This season of Future Man has been a bit meandering, letting its characters oscillate between being super psyched for their murder mission and having them run off to alternately parent a baby, do coke and run a restaurant, and play video games in a house with a cool bathroom. Thankfully, “A Date With Destiny” pulls together many (though not all) of the threads that have been left hanging throughout the season, paying off quite a few running gags and resolving (maybe?) the story of Future Man in a way that makes sense, but is genuinely surprising.
Some of this is effective mostly because Future Man has had 13 episodes to repeat some of its sillier jokes until they work. The episode starts with Josh exasperated that he needs to explain what it means to ’69 again, but there’s a much nicer payoff when he, Tiger, Wolf, Dingo, and Owl yell enough about the two options the team had in the future to indicate that the kill zone was really a “bridge and tunnel” joke. It becomes clear early on that Dingo, played with wide-eyed rage by Carla Gallo, exists solely so that Tiger can yell “Dingo, do not take my baby!” I respect the commitment to doing these dumb jokes, I think? 13 episodes is a lot of buildup for something like this.
The presence of Dingo and Owl (played by Jon Daly) adds some additional complication to the raid on the Kronitorium, largely by contrasting the way Tiger and Wolf have changed with Dingo and Owl, closer to their early incarnations. (Also, so there can be a quick shot of a charging orgy.) Gallo and Daly are both funny enough additions to this world, though they also blessedly don’t overstay their welcome. Instead, the focus is on the trio of main characters: Somehow, Josh, Wolf, and Tiger are all simultaneously in their “one last job” phase of being saviors—Wolf even says he’s “transitioning out of demolitions.”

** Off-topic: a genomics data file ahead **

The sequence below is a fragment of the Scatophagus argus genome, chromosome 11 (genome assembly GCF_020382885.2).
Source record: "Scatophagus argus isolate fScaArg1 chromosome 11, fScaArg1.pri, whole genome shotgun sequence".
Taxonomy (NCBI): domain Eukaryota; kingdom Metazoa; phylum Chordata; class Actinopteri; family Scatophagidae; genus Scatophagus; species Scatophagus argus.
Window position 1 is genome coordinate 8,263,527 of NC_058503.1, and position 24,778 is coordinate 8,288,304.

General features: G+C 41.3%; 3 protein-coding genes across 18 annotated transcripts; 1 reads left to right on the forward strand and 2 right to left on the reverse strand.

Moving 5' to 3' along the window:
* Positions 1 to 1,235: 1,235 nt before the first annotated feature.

“A Date With Destiny” also has pretty effective action sequences. Director Michael Dowse makes the Kronitorium raid work with only a few Biotic soldiers and not much potential for real fireworks (excepting the explosion of the building, which understandably doesn’t look fantastic). In particular, I really liked Wolf’s use of the collected brain bombs in his gobulator, which manages to be a good action moment and a payoff at the same time. “A Date With Destiny” is also full of the sort of things you would expect from this kind of climactic scene, complete with ridiculous title cards and silly dialogue (“Looks like Destiny, has found her destiny”) and a montage where the raid plan gets explained while we see it play out. More of this, please!
Ultimately, everything comes down to Josh and Dr. Kronish. Tiger and Wolf assume Josh is going to come with them, back to the new, brighter future (presumably), which they admit will be new to them to. (“Nothing to do but adapt,” Wolf says, in one of Derek Wilson’s better dramatic line readings on the show.) Finally, Tiger and Wolf recognize how much Josh has sacrificed for the mission—and, appropriately, Josh volunteers to sacrifice himself by going into the possum shaft, and tells the rest of the team not to risk changing the timeline by saving him. “Why didn’t I just play Madden?” he asks himself.